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For some, the Microsoft Store concept is a puzzle

The stores, now totaling seven, may be just about keeping the brand in the public consciousness, an analyst speculates. Unlike at the Apple stores, many of the products offered can be found elsewhere. Then there's the missing 'cool' factor.

November 26, 2010|By Nathan Olivarez-Giles, Los Angeles Times

It looks like an Apple Store, filled with eager employees in brightly colored T-shirts. Laptops, smart phones and MP3 players are arrayed on modern tables for anyone who wants to try them out.

There's even a desk in back where people can walk up and get expert technical help.

But the similarities between the Apple Store and the Microsoft Store begin to fade at the cash register — or at least they did one recent Saturday afternoon at the Shops at Mission Viejo mall.

Over a half-hour period, 19 people walked out of the mall's Apple Store carrying purchases in one of the company's signature white bags. By comparison, just three walked out of the nearby Microsoft Store with merchandise.

The survey may not have been scientific, but it reflects what analysts say is the challenge Microsoft Corp. faces in taking on Apple Inc. in America's shopping centers.

"The Microsoft Stores, it seems so far, lack the same cool factor as the Apple Stores," said Phil Baker, an independent technology analyst and consultant in Solana Beach, Calif. "It's not entirely clear as to what the goal of the Microsoft Stores is, but it doesn't seem to be as much about sales as it is about building the brand."

Some shoppers are also scratching their heads.

John Smits of San Clemente bought a laptop at the Mission Viejo store, lured by a discount he found out about on Facebook. But he said the Microsoft Store lacked the exclusivity that draws consumers to the Apple Store.

"Everything sold here can be bought somewhere else, likely for a lower price," Smits said. "There is no exclusive product here to pull me in. But at the Apple Store, there's all kinds of stuff I can't get anywhere else."

One problem, he said, is that though the Microsoft Store sells dozens of computers, made by many different companies, the options are largely limited to what's in the store.

"What if I want the Samsung laptop but I want a bigger hard drive? What if I want a larger screen?" Smits said. " Best Buy has more variety, better selection. And any computer company has more options online."

Microsoft turned down requests to talk about the stores and its long-term retail plans. When its first stores opened last year, retailing Vice President David Porter said the aim was to "showcase what's possible with the full Microsoft brand."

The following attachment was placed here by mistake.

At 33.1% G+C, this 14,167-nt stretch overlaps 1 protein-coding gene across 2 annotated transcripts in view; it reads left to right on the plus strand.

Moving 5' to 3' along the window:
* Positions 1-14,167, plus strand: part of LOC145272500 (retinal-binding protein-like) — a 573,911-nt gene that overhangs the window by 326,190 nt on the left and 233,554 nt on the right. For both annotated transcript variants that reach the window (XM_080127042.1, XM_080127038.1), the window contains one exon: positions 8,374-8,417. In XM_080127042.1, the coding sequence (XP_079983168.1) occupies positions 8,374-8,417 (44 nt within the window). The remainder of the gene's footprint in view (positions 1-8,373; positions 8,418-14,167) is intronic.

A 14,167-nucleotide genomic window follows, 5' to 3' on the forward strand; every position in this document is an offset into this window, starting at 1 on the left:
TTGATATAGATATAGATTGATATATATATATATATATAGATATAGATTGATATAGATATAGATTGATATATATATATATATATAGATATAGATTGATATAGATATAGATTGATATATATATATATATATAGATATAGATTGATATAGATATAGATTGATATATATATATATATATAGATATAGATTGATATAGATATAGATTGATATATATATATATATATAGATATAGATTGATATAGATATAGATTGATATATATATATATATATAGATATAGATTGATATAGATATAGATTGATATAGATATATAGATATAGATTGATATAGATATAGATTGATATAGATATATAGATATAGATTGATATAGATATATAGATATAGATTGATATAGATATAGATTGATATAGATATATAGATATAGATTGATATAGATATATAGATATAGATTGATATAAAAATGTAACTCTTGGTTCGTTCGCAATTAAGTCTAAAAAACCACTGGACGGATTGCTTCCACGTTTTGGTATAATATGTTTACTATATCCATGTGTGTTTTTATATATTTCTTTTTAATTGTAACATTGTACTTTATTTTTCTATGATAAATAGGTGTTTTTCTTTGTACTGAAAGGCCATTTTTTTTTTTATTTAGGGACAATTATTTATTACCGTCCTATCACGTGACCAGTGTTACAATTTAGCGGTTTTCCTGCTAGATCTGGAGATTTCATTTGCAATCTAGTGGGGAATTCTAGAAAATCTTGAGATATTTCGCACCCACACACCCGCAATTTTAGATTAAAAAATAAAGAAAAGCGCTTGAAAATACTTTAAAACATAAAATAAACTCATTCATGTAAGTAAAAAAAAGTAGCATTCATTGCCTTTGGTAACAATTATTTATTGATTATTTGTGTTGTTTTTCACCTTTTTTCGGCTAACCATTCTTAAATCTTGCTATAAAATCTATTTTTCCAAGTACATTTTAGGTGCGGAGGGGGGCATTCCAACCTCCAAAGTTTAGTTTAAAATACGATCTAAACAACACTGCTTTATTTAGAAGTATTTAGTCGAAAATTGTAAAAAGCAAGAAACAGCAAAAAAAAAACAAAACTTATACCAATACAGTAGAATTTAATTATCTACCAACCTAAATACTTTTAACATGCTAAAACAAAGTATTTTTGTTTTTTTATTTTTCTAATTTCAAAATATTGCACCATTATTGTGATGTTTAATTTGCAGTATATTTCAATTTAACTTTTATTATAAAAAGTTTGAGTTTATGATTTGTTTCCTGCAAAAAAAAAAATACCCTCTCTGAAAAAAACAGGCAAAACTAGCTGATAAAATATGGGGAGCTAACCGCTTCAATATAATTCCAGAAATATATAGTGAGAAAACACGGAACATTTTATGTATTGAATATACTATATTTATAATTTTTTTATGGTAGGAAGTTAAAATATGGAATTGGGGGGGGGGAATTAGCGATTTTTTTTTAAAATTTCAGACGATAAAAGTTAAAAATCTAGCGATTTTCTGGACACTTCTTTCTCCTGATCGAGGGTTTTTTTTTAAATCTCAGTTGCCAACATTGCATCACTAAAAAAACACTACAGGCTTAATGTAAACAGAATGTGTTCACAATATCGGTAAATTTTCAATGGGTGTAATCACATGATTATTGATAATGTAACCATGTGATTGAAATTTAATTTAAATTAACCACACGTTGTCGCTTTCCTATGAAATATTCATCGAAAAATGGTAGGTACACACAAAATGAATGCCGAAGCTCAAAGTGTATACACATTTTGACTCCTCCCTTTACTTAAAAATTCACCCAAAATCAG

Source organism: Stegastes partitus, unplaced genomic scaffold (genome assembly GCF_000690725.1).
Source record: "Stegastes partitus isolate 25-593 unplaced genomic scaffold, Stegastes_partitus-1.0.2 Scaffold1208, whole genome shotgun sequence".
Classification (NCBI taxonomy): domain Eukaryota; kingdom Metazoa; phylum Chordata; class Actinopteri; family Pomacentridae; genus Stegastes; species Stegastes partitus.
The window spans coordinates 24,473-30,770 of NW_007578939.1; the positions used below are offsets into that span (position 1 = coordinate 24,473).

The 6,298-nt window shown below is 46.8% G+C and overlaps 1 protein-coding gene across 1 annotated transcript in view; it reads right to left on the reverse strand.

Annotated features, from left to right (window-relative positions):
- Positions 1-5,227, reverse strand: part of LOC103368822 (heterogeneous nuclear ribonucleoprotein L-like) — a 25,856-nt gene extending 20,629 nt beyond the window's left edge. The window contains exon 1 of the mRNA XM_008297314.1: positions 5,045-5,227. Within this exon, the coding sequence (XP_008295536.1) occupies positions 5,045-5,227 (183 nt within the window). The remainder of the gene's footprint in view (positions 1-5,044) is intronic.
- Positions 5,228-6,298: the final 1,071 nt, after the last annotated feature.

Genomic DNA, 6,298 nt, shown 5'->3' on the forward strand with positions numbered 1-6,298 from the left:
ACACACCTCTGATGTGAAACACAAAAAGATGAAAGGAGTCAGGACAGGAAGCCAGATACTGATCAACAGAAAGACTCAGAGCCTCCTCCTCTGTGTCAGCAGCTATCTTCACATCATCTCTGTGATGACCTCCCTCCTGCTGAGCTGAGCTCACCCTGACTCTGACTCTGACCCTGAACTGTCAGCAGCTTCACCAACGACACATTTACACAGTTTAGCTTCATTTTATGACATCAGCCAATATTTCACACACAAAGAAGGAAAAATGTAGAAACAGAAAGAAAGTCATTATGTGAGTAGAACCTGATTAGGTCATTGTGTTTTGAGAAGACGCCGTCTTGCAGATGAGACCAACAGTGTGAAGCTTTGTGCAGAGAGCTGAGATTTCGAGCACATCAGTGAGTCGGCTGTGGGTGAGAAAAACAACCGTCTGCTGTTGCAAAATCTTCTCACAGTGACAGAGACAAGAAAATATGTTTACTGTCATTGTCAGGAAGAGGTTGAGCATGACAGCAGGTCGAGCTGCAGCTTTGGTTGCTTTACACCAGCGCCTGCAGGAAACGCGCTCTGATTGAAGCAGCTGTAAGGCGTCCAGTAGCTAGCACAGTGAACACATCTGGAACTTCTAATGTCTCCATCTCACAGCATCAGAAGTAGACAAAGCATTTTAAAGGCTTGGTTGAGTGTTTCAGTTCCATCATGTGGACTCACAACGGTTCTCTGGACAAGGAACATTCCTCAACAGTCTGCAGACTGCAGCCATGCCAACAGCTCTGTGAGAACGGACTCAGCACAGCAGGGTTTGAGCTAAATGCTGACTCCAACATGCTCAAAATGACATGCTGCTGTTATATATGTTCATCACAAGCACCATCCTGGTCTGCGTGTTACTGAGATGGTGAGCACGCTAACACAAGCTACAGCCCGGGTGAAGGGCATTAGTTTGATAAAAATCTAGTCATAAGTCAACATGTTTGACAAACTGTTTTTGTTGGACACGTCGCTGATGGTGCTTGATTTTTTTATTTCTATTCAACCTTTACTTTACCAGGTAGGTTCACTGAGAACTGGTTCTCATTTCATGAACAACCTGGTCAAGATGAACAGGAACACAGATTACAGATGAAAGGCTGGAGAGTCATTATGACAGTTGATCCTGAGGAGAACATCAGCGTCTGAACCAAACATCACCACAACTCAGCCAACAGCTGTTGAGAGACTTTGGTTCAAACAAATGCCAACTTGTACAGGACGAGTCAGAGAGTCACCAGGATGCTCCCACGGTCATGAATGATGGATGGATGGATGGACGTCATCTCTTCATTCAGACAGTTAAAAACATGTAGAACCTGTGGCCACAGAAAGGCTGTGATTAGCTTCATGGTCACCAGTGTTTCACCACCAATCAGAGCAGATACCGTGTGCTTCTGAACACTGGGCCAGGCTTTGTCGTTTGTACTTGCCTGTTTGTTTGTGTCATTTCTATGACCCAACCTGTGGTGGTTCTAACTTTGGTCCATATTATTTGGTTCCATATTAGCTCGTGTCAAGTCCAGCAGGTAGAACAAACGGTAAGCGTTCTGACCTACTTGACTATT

"Our customers have told us they want choice, better value and great service when shopping for technology, and that is what we will deliver through our Microsoft Stores," Porter said.

There was no mention of Apple, which has steadily gained market share since opening its first two stores (in McLean, Va., and the Glendale Galleria) in 2001. The Cupertino company is now a retailing juggernaut, with more than 300 stores worldwide that generated an estimated $3.57 billion in revenue last year.

Microsoft's retail presence is still tiny by comparison, with seven stores opened over the last year, in Scottsdale, Ariz.; Mission Viejo; San Diego; Lone Tree, Colo.; Oakbrook, Ill.; Bloomington, Minn.; and Bellevue, Wash.

John Jackson, an analyst at CCS Insight, said the company might be trying to heighten its image with consumers.

"When you walk into an Apple Store, you're walking into an Apple world, an Apple lifestyle, and you see how everything they do can fit into what you do in your life," Jackson said. "Microsoft has never had that, until they opened their own stores. I think one of the overarching objectives for the stores is an 'aha factor' that 'yeah, Microsoft does deliver all this stuff.' "

Julie Pendleton of Laguna Beach said she's a fan of the stores and would like to see more of them.

Sitting in a leather chair in a living-room display, she remarked on the Kinect motion controller for the Microsoft Xbox 360 that children were playing with in the store. "I'm going to buy this for my son and my grandkids," Pendleton, 65, said. "I'll kick their little butts in these games."

Without the Microsoft Store, she said, she probably would never have known about the Kinect.

"I don't hang out in the video game section too much at Best Buy," Pendleton said.

Lea Encarnacion, who works at the Nordstrom department store at the Shops in Mission Viejo, said she really wanted to buy something at the Microsoft Store but just couldn't find what she was looking for.

"I wish Microsoft had a little more out there to look at," Encarnacion said. "The Apple Store has a lot more options. It sort of felt like the Microsoft Store just didn't have as much stuff in it and the stuff they had wasn't what I wanted."

Encarnacion was looking to buy an MP3 player for a friend. The 22-year-old described the Microsoft Store experience as disappointing.

"I'm a Microsoft person," she said. "I know Apple is supposed to be more user-friendly, but I've grown up with Microsoft. I like Microsoft. But for something like this, a birthday gift, I'm honestly looking for something cool and at the cheapest price. And I didn't find that in there."

nathan.olivarezgiles@latimes.com

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